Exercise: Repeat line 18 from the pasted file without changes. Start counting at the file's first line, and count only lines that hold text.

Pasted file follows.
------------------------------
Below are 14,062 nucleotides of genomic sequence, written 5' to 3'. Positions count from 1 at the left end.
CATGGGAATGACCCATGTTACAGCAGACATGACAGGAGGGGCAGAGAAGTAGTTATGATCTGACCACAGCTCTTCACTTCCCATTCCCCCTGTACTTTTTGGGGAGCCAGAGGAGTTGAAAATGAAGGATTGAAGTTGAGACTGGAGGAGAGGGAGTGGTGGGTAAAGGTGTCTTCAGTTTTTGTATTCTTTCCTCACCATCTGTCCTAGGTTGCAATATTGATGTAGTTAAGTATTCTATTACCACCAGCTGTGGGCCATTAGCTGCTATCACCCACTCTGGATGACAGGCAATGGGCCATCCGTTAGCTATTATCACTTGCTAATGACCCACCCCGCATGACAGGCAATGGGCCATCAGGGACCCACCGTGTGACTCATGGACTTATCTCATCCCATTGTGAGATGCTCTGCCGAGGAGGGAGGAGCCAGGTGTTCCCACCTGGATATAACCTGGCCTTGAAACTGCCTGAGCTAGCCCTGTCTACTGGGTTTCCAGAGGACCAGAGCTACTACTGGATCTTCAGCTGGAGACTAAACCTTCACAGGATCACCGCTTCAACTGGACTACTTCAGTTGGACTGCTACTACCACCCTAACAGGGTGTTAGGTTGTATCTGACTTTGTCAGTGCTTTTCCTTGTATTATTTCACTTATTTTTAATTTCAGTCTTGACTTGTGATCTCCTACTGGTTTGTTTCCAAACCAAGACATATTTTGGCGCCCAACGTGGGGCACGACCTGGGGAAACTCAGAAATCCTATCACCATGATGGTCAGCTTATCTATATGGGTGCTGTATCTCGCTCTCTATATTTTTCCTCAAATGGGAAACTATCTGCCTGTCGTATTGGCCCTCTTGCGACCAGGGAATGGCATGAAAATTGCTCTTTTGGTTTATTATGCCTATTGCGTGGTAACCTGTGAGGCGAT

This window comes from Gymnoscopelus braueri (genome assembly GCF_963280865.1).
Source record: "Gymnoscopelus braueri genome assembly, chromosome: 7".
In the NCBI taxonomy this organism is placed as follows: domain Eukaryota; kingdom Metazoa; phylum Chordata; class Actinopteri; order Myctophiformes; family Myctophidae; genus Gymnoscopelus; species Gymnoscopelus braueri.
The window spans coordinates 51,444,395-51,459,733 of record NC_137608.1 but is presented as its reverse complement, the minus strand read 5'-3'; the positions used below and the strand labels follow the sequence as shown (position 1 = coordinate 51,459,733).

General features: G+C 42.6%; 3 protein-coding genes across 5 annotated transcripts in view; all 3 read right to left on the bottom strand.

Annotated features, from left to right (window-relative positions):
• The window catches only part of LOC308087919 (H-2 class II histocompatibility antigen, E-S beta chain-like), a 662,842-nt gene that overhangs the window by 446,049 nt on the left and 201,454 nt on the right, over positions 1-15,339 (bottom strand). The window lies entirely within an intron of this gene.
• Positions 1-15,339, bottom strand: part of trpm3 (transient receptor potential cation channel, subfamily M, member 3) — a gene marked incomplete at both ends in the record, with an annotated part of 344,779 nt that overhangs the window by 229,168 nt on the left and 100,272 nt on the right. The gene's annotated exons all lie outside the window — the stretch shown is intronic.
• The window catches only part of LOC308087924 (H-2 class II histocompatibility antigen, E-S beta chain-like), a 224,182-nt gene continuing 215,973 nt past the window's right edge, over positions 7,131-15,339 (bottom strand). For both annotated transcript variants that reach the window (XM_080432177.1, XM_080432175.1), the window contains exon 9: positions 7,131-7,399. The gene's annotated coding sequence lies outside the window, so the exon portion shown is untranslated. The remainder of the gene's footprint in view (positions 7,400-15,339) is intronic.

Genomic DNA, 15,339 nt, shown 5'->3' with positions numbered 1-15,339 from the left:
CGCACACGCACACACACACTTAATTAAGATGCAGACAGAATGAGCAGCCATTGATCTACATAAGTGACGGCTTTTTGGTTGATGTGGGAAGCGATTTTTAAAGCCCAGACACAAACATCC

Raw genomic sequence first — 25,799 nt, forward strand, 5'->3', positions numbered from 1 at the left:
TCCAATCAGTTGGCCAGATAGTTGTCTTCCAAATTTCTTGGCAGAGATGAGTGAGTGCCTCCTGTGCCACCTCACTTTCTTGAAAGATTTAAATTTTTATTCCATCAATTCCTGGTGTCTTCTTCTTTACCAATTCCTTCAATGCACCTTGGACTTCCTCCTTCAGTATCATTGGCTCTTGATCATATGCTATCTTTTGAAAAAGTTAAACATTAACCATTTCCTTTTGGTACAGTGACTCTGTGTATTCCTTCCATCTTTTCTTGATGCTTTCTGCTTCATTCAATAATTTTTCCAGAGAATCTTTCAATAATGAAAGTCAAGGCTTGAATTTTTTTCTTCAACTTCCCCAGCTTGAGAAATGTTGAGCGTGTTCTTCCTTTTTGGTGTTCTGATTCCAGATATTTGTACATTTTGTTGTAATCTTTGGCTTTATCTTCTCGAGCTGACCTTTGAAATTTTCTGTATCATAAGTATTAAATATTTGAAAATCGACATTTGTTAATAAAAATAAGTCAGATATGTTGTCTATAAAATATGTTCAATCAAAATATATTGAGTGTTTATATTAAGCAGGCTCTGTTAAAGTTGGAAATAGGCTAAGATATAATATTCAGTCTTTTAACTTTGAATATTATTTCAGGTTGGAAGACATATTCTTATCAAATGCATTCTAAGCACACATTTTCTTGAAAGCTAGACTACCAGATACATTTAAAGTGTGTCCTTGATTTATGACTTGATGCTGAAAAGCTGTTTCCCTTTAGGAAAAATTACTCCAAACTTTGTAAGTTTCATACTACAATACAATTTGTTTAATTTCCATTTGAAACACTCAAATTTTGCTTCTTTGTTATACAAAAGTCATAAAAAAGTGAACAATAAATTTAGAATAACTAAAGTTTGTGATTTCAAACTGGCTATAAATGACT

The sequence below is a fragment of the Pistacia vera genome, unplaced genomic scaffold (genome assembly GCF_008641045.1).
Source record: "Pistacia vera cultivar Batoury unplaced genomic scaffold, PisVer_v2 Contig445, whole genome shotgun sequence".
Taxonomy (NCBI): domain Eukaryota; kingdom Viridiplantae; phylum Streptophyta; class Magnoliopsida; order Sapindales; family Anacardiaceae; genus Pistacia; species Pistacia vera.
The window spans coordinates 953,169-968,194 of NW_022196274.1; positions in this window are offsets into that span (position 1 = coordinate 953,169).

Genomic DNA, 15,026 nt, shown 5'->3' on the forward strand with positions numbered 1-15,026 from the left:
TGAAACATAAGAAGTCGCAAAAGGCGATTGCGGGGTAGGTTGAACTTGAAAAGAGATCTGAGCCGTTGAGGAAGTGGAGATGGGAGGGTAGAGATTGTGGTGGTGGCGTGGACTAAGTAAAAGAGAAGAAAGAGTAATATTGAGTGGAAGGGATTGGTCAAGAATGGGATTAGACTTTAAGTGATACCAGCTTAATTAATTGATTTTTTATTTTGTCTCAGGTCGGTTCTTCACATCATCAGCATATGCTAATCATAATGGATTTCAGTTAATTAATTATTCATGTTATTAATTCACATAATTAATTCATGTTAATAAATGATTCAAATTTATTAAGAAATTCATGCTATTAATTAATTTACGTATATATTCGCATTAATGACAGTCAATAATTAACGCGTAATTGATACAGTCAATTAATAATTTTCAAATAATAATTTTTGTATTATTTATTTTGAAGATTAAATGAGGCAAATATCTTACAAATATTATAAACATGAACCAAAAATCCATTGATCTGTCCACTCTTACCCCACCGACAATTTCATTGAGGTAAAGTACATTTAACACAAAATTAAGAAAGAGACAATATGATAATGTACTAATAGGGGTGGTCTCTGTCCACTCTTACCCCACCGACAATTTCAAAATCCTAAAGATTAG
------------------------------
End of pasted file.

Taxonomy (NCBI): domain Eukaryota; kingdom Viridiplantae; phylum Streptophyta; class Magnoliopsida; order Sapindales; family Anacardiaceae; genus Pistacia; species Pistacia vera.